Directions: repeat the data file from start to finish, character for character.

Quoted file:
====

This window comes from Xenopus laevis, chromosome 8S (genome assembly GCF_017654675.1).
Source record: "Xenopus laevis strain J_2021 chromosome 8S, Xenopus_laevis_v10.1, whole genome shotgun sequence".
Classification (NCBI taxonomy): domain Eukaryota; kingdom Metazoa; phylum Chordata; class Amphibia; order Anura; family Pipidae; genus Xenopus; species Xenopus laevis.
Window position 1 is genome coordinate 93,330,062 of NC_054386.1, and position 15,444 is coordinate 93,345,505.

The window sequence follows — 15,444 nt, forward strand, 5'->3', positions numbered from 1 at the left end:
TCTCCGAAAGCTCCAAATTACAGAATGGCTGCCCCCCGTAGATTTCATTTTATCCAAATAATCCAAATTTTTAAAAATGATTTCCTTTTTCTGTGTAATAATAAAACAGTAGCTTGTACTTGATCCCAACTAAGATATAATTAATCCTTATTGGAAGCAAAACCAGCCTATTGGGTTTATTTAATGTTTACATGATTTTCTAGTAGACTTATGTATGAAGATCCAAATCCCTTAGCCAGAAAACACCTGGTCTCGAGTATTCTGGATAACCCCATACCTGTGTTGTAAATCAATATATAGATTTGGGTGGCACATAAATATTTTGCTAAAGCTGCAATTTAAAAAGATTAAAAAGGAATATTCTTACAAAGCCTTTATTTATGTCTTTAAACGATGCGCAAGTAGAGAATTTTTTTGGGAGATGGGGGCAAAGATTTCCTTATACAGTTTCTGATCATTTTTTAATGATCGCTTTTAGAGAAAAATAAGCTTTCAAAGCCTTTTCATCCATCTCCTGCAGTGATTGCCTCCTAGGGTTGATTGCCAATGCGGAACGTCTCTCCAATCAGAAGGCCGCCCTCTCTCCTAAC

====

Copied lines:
This window comes from Xenopus laevis, chromosome 8S (genome assembly GCF_017654675.1).
Source record: "Xenopus laevis strain J_2021 chromosome 8S, Xenopus_laevis_v10.1, whole genome shotgun sequence".
Classification (NCBI taxonomy): domain Eukaryota; kingdom Metazoa; phylum Chordata; class Amphibia; order Anura; family Pipidae; genus Xenopus; species Xenopus laevis.
Window position 1 is genome coordinate 93,330,062 of NC_054386.1, and position 15,444 is coordinate 93,345,505.

The window sequence follows — 15,444 nt, forward strand, 5'->3', positions numbered from 1 at the left end:
TCTCCGAAAGCTCCAAATTACAGAATGGCTGCCCCCCGTAGATTTCATTTTATCCAAATAATCCAAATTTTTAAAAATGATTTCCTTTTTCTGTGTAATAATAAAACAGTAGCTTGTACTTGATCCCAACTAAGATATAATTAATCCTTATTGGAAGCAAAACCAGCCTATTGGGTTTATTTAATGTTTACATGATTTTCTAGTAGACTTATGTATGAAGATCCAAATCCCTTAGCCAGAAAACACCTGGTCTCGAGTATTCTGGATAACCCCATACCTGTGTTGTAAATCAATATATAGATTTGGGTGGCACATAAATATTTTGCTAAAGCTGCAATTTAAAAAGATTAAAAAGGAATATTCTTACAAAGCCTTTATTTATGTCTTTAAACGATGCGCAAGTAGAGAATTTTTTTGGGAGATGGGGGCAAAGATTTCCTTATACAGTTTCTGATCATTTTTTAATGATCGCTTTTAGAGAAAAATAAGCTTTCAAAGCCTTTTCATCCATCTCCTGCAGTGATTGCCTCCTAGGGTTGATTGCCAATGCGGAACGTCTCTCCAATCAGAAGGCCGCCCTCTCTCCTAAC